Every year around this time our Moo Baan or village puts on a small Buddhist festival involving the village’s wat or temple. These festivals seem to be pretty light hearted affairs with the aim of having time off work, raising some money, gaining merit in the Buddhist system, having a few drinks, listening to music and dancing. A pretty good combination in my opinion.
This is the first time I have been in the village for this occasion so on Sunday we left the cool of our partly finished house, and you can read about why we have set up camp there in my latest post on the build HERE, and joined the crowd for an afternoon of celebration Isaan style.
The central focus to the festival is the transportation of a long piece of cloth painted with a Buddhist story, a lot of it in picture form, from a point out the the countryside around the village and ending up at the wat. The first goal of the afternoon the was to find the gathering spot, which had moved from the previous year.
We started walking towards the gathering area but in true Isaan form, where why walk when you can get a motorised alternative is the go, a passing small pickup was flagged down and Gaun my wife, myself, Yuan and Lud, my brother and sister-in-law and a couple of others climbed aboard.
It is a 35 degrees day, which is why the umbrellas are on full display.
Abandoned by our transport at the small dirt road leading to the meeting point we trudged off through the very dry countryside.
Every celebration is powered by very loud Isaan music and that is provided by huge speakers plus generator mounted on usually extremely old trucks of some sort. Our version caught up with us as we headed down this road with a few extra villagers.
If you come to rural Thailand this time of year expecting the Thailand picture postcard type of scenery you will be very disappointed. We have recently had a couple of weeks of thunderstorm rain in the evenings but other than that it had been totally dry since the beginning of November 2014. This combined with the end of the rice and sugar harvests means that Thailand is a brown parched land.
We arrived at the place where the ceremony to bless the festival was to scheduled happen. We were some of the last to get there as a good crowd of locals were already sitting under the trees.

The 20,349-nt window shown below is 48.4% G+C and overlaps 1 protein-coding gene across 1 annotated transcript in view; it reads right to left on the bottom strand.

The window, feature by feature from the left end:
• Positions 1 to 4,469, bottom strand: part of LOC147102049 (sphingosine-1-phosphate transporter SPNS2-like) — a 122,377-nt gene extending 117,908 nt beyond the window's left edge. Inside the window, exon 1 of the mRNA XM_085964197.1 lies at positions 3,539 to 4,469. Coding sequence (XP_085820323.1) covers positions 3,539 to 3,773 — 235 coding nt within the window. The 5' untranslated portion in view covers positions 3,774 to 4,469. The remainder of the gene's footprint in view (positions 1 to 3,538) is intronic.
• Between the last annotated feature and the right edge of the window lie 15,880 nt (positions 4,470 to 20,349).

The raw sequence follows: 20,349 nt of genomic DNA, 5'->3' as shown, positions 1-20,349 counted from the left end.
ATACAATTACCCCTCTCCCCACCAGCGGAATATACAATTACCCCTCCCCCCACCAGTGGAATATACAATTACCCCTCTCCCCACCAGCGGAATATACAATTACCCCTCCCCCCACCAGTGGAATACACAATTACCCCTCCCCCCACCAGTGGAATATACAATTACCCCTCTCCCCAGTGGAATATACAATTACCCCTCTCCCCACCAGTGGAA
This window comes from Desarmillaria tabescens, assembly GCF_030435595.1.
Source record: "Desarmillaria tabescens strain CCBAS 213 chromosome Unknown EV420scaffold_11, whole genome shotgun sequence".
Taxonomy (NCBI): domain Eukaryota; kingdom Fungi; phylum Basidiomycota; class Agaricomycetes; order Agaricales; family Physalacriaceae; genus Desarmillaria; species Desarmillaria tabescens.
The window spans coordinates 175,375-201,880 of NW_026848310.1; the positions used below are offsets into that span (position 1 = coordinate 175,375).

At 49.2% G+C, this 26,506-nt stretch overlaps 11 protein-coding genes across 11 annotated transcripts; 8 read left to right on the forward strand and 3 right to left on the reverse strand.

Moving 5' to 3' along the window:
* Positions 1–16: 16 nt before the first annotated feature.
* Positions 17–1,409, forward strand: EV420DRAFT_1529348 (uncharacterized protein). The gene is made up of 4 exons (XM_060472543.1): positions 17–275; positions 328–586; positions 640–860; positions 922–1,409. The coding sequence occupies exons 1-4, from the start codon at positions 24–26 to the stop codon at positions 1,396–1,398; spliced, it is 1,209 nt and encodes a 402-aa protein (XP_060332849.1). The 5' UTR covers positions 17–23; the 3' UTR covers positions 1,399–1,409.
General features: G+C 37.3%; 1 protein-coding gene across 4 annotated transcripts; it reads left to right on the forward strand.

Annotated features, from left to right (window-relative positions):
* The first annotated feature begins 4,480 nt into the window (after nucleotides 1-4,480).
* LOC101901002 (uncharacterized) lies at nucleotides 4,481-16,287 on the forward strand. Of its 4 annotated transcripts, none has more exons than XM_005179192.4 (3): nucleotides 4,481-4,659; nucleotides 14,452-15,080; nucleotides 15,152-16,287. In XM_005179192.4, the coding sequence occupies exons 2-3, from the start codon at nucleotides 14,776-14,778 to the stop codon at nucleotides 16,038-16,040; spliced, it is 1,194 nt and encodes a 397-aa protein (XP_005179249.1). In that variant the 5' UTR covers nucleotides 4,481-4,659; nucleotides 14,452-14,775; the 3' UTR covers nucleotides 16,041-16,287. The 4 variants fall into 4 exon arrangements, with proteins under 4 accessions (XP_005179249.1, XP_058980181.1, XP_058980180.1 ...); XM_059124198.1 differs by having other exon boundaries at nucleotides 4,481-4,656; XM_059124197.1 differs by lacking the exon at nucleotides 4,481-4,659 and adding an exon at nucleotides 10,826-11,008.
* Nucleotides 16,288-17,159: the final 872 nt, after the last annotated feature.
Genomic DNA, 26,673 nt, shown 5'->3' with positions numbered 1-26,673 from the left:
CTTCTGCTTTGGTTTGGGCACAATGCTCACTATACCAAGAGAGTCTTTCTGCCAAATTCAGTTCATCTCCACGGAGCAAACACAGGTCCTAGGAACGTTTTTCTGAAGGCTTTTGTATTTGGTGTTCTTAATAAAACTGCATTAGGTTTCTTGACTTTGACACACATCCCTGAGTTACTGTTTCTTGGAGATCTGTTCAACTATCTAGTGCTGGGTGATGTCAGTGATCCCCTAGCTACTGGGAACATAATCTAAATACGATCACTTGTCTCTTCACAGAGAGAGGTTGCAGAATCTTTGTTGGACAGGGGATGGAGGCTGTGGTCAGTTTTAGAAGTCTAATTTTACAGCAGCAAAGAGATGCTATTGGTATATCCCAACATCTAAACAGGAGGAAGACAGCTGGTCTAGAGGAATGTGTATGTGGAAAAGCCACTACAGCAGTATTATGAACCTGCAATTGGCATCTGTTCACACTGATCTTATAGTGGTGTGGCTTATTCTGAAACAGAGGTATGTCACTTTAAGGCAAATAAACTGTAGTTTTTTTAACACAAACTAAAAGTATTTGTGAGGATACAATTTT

The monks finally arrived all squashed in a pickup and the ceremony got underway. There is nothing very formal or organised about a Thai Buddhist ceremony. There is usually a group of senior people at the front with the monks and there rest of the group carries on with whatever they feel like doing.
We were mixed with the group of slightly smashed ladies towards the back and it was all laughter, more drinking and lots of photo swaps in our area. There was a slightly more devotional moment when the monks did some chanting but it didn’t stop the consumption of beer, more supplies of which arrived with a lady on a motorbike.
Ceremony over the monks came around to the front of the queue to lead the transporting of the roll of cloth, remember that from the beginning of the post?, to the temple.
I have often told you about the harvesting nature of Isaan people and here it is in action. This guy is breaking small branches off this tree which will form some part of his evening meal. From my experience of this aspect of Isaan food I can predict that the outcome will be a somewhat bitter dish, what Gaun calls “medicinal”! Not on my menu – thank you Gaun.
Needless to say the sound system travelled with us and the dancing got underway on the way back, which was a pretty good effort in the heat. Gaun is a natural dancer and put her anywhere near music and she’s off. No drink required she just can’t stop. It’s not hard to pick Gaun in the following video. Yuan making a contribution too.
Also many of the intersections had young people on motorbikes, who were interested enough to watch but leaving the doing to the elders.
Other family groups and heaps of young children watching what is a big event for the village.
The procession passed our new house and Gaun was prepared with a hose, only to help cool the locals of course.
It didn’t turn out well as you can see from this video:
The festival ended up at the wat to continue into the night but we didn’t. We had an invitation to a Thai housewarming at a Moo Baan close to us starting at 5.00 pm so we packed in one celebration and joined another.
Our invitation was delivered by the lady who owns the resort we stayed at for a few days when the village got too noisy for me during the New Year celebrations. Her brother had just finished building a very small house on one of three blocks of land owned by the family.
Like a Thai wedding you get a formal invitation in an envelope with your names on. The idea is that you return the envelope with your contribution to the event. This will be noted and if you then invite them to your housewarming you will expect to get a similar amount in your returned envelope!
The party was catered with a huge amount of really very good food, most of which I could eat for once! Beer, whisky and soft drinks, the latter in moderation, was also available on each table.
And needless to say a large stage had been set up the front for very loud Isaan music.
I was in the house today, the second day of temple celebrations, and another version of the procession swung by passing Gaun’s family home this time. More collections for money, music and dancing. I loved the local aspect to these couple of days, the fact that I was welcome to join in and it was great to start to see a lot of familiar faces in the crowd. There is a sense of community here that we in the West have lost along the way.
Thanks for reading.